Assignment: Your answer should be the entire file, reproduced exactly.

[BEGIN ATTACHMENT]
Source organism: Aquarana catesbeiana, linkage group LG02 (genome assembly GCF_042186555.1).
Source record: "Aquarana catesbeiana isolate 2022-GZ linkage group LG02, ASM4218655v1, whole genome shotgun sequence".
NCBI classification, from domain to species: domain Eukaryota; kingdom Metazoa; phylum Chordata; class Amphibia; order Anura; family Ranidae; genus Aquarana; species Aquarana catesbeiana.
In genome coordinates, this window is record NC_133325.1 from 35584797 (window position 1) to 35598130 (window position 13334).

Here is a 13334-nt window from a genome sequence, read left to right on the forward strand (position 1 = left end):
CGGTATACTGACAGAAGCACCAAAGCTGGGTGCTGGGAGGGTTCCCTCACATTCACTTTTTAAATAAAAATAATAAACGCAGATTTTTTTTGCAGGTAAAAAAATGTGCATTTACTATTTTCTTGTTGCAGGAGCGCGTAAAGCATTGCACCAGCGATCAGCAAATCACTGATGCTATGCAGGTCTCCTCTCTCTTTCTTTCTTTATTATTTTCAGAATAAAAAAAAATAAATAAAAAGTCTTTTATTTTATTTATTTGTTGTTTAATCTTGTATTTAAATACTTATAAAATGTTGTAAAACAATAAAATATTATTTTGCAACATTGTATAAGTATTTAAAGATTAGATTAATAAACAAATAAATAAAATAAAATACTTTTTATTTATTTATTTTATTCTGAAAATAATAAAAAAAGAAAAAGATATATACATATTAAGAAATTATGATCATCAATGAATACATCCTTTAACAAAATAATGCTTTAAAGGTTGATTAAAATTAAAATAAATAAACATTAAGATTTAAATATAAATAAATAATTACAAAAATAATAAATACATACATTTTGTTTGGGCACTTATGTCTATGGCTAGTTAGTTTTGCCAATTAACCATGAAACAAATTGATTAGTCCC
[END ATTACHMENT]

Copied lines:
Source organism: Aquarana catesbeiana, linkage group LG02 (genome assembly GCF_042186555.1).
Source record: "Aquarana catesbeiana isolate 2022-GZ linkage group LG02, ASM4218655v1, whole genome shotgun sequence".
NCBI classification, from domain to species: domain Eukaryota; kingdom Metazoa; phylum Chordata; class Amphibia; order Anura; family Ranidae; genus Aquarana; species Aquarana catesbeiana.
In genome coordinates, this window is record NC_133325.1 from 35584797 (window position 1) to 35598130 (window position 13334).

Here is a 13334-nt window from a genome sequence, read left to right on the forward strand (position 1 = left end):
CGGTATACTGACAGAAGCACCAAAGCTGGGTGCTGGGAGGGTTCCCTCACATTCACTTTTTAAATAAAAATAATAAACGCAGATTTTTTTTGCAGGTAAAAAAATGTGCATTTACTATTTTCTTGTTGCAGGAGCGCGTAAAGCATTGCACCAGCGATCAGCAAATCACTGATGCTATGCAGGTCTCCTCTCTCTTTCTTTCTTTATTATTTTCAGAATAAAAAAAAATAAATAAAAAGTCTTTTATTTTATTTATTTGTTGTTTAATCTTGTATTTAAATACTTATAAAATGTTGTAAAACAATAAAATATTATTTTGCAACATTGTATAAGTATTTAAAGATTAGATTAATAAACAAATAAATAAAATAAAATACTTTTTATTTATTTATTTTATTCTGAAAATAATAAAAAAAGAAAAAGATATATACATATTAAGAAATTATGATCATCAATGAATACATCCTTTAACAAAATAATGCTTTAAAGGTTGATTAAAATTAAAATAAATAAACATTAAGATTTAAATATAAATAAATAATTACAAAAATAATAAATACATACATTTTGTTTGGGCACTTATGTCTATGGCTAGTTAGTTTTGCCAATTAACCATGAAACAAATTGATTAGTCCC